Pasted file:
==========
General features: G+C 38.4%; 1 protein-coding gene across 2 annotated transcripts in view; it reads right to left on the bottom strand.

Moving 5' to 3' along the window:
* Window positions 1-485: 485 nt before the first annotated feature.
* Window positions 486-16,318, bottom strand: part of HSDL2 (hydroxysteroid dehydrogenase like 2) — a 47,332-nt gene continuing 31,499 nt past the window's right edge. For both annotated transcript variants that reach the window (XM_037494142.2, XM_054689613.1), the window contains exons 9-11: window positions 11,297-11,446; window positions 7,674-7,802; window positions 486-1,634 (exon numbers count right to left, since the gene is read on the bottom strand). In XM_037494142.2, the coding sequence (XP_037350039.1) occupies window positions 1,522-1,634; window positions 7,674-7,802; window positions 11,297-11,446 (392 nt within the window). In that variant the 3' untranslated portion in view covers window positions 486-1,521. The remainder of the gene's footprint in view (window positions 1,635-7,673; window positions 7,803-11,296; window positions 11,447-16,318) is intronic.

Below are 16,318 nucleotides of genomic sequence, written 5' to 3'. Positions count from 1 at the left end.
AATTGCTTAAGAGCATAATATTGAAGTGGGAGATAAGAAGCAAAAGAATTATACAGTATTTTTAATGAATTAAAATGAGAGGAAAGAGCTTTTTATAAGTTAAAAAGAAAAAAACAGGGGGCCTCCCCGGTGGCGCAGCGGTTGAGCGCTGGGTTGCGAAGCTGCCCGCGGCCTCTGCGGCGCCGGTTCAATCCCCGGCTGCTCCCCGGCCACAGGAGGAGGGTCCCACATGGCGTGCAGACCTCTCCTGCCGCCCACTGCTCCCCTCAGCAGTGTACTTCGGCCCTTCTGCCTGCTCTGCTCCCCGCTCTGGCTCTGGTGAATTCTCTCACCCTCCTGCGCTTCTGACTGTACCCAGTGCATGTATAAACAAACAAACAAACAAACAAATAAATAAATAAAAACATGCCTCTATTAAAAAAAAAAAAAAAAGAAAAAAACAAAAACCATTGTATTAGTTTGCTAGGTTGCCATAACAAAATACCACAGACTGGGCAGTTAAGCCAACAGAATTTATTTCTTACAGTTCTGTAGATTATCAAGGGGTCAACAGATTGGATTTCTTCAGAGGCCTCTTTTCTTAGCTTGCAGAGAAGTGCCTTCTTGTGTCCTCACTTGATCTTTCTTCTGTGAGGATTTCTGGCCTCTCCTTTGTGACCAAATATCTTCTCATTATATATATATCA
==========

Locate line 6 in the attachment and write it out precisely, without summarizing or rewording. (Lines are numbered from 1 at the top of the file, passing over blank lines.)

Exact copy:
AATTGCTTAAGAGCATAATATTGAAGTGGGAGATAAGAAGCAAAAGAATTATACAGTATTTTTAATGAATTAAAATGAGAGGAAAGAGCTTTTTATAAGTTAAAAAGAAAAAAACAGGGGGCCTCCCCGGTGGCGCAGCGGTTGAGCGCTGGGTTGCGAAGCTGCCCGCGGCCTCTGCGGCGCCGGTTCAATCCCCGGCTGCTCCCCGGCCACAGGAGGAGGGTCCCACATGGCGTGCAGACCTCTCCTGCCGCCCACTGCTCCCCTCAGCAGTGTACTTCGGCCCTTCTGCCTGCTCTGCTCCCCGCTCTGGCTCTGGTGAATTCTCTCACCCTCCTGCGCTTCTGACTGTACCCAGTGCATGTATAAACAAACAAACAAACAAACAAATAAATAAATAAAAACATGCCTCTATTAAAAAAAAAAAAAAAAGAAAAAAACAAAAACCATTGTATTAGTTTGCTAGGTTGCCATAACAAAATACCACAGACTGGGCAGTTAAGCCAACAGAATTTATTTCTTACAGTTCTGTAGATTATCAAGGGGTCAACAGATTGGATTTCTTCAGAGGCCTCTTTTCTTAGCTTGCAGAGAAGTGCCTTCTTGTGTCCTCACTTGATCTTTCTTCTGTGAGGATTTCTGGCCTCTCCTTTGTGACCAAATATCTTCTCATTATATATATATCA